Working with Babeworld on inaugral Digital Routes programme
6th October 2021
On a rainy a Lancaster Friday, a group of artists shared pizza, drinks and exchanged pleasantries. Fuelled by the community spirit and inspiration provided by Daniel Bye’s Tiny Heroes; this group were meeting to exchange more than just pleasantries, we were meeting to exchange ideas. Last weekend saw imitating the dog and Lancaster Arts host their first Ideas Exchange: Digital Horizons. Artists from varying disciplines, backgrounds and stages in their careers met to share ideas, experience and opinions surrounding the digital.
You may be wondering what exactly an ‘ideas exchange’ is; so were we, and indeed our initial conversations started by addressing this point. A few years ago, a writer once told me that ‘Ideas are cool, ideas are sexy, and it’s so important to share them with each other’ – Digital Horizons was giving us a platform and space to do just that. The weekend wasn’t aiming to be a transactional exchange, or a skills exchange, but rather a place for us to share practices, ideas, and discuss the notions of the digital. One artist said that they hoped the weekend would be like a Telephone Exchange with many different conversations firing off all over the place – but with a general sense of hubbub and direction.
The first session of the day was led by Andrew Quick and Pete Brooks, two of the three Co-Artistic Directors of imitating the dog, who spoke about the history of the company, and how their use of digital technologies has adapted and changed over last 21 years, along with the changes/availability and affordability of technology. It was interesting to see was how the company changed the way they made work, as technology progressed, which led to our first provocation of the weekend; “How has the digital changed the way we make work?” The other important message people took from this session was that the mere presence of technology alone is not always appropriate. The technology isn’t just a formal device, it has to be necessary, and certainly in the case of imitating the dog, can be used metaphorically, thematically, as well as formally.
Visual designer and technologist, Andrew Crofts (Crofty) led the second, and most technical session of the weekend. Educating us on how the technology works, how we can use the network to our advantage and importantly, how to get the machines talking to each other. Magic numbers, DMX, MIDI, OSC and I.P. all made an appearance – I hadn’t even heard of half of these before the session, but by the end we are all discussing different ways we could use them in performance. I was reminded of the artist James Bridle; who speaks of a ‘technological illiteracy’ within the Arts, and couldn’t help but think how we were working to resist and and rectify this. I’m not going to pretend I understood every word exactly (or attempt to recreate it) but like most of us at the end of the session, I felt like I understood so much more about the technologies I’d previously taken for granted. The best summary for this session was provided by one artist who stated ‘It helped me to understand how to turn my imagination into a reality’.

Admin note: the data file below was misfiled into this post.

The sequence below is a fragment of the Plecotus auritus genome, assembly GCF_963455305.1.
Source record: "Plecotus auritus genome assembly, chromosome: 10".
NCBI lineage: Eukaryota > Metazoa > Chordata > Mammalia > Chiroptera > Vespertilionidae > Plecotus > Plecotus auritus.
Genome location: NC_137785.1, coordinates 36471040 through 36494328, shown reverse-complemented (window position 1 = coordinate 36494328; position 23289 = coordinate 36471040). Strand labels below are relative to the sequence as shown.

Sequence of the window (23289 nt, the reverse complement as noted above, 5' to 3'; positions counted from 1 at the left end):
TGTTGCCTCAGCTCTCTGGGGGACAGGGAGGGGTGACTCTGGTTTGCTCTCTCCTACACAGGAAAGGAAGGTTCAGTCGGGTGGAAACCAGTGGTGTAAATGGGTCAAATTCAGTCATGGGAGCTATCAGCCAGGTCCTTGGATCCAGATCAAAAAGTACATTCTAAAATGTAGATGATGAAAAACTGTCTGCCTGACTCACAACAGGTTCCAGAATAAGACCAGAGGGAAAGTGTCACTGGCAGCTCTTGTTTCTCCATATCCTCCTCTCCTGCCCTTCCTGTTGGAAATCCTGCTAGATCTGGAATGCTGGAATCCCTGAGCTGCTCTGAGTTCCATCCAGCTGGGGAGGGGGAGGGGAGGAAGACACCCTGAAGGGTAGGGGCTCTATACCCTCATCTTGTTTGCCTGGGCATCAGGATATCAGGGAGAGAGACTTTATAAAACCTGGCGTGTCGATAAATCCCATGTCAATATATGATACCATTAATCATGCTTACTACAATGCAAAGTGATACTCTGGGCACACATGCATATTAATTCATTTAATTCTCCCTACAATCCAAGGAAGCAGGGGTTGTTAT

If Crofty’s session focused on networked interconnectivity, then the final session (led by Hwa Young Jung) turned our attentions to human interconnectivity and socially engaged work; asking questions like how can we reach policy makers, and what role can art play in climate change? This session certainly sparked ideas amongst the group, as we began discussing different types of gaming, which could be used to positively change the attitudes of young people and policy makers, who may not have the time or resource to engage in cultural activities.
Towards the end of the day, after being reminded of the social impact art can have, thoughts turned to the the dangers and anxieties surrounding the digital – an important moment of reflection. We may be celebrating and exchanging digital ideas – but it would’ve been irresponsible to do this without addressing the disadvantages of the digital. The rise in the use of technology has opened up a huge realm of possibilities, particularly for artists, but with these possibilities also come limitations: Fake news, a platform for extremist views, and the security of young people were all discussed as dangers to be mindful of in the digital world.
After a short break, we all met again in the evening at Andrew and Alice’s for dinner. Pete was cooking up a storm in the kitchen and proving that if he wasn’t in theatre, he most definitely could pursue a career in the culinary arts. As cartwheels were happening in one corner of the room; stories of projects gone-by were being told in another corner – it wouldn’t surprise me if some our most significant ideas were exchanged at this moment. As the old saying goes; it’s hard to remain enemies when you’ve broken bread together, and this was certainly the case, as our conversations flowed freely (much like the food and the wine). The relaxing atmosphere was a welcome opportunity for us all to get to know more about each other’s practice, and ready ourselves for another day of exchange.
6th October 2021